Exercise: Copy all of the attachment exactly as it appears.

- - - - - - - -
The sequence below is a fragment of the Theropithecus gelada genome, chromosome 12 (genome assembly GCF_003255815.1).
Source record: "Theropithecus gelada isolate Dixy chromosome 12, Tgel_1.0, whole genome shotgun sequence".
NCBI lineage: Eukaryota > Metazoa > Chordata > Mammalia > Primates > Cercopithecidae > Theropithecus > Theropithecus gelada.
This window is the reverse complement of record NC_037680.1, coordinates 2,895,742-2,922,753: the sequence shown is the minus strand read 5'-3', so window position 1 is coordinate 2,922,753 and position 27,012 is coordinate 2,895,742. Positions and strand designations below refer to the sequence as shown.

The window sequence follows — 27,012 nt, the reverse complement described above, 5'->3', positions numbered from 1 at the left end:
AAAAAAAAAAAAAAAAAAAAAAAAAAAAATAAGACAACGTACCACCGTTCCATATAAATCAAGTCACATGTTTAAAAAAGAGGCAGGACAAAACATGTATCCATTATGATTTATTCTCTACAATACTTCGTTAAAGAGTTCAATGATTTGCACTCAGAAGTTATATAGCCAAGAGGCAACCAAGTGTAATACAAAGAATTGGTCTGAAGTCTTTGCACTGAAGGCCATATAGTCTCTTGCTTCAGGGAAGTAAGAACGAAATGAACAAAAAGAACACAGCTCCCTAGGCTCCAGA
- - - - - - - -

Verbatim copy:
The sequence below is a fragment of the Theropithecus gelada genome, chromosome 12 (genome assembly GCF_003255815.1).
Source record: "Theropithecus gelada isolate Dixy chromosome 12, Tgel_1.0, whole genome shotgun sequence".
NCBI lineage: Eukaryota > Metazoa > Chordata > Mammalia > Primates > Cercopithecidae > Theropithecus > Theropithecus gelada.
This window is the reverse complement of record NC_037680.1, coordinates 2,895,742-2,922,753: the sequence shown is the minus strand read 5'-3', so window position 1 is coordinate 2,922,753 and position 27,012 is coordinate 2,895,742. Positions and strand designations below refer to the sequence as shown.

The window sequence follows — 27,012 nt, the reverse complement described above, 5'->3', positions numbered from 1 at the left end:
AAAAAAAAAAAAAAAAAAAAAAAAAAAAATAAGACAACGTACCACCGTTCCATATAAATCAAGTCACATGTTTAAAAAAGAGGCAGGACAAAACATGTATCCATTATGATTTATTCTCTACAATACTTCGTTAAAGAGTTCAATGATTTGCACTCAGAAGTTATATAGCCAAGAGGCAACCAAGTGTAATACAAAGAATTGGTCTGAAGTCTTTGCACTGAAGGCCATATAGTCTCTTGCTTCAGGGAAGTAAGAACGAAATGAACAAAAAGAACACAGCTCCCTAGGCTCCAGA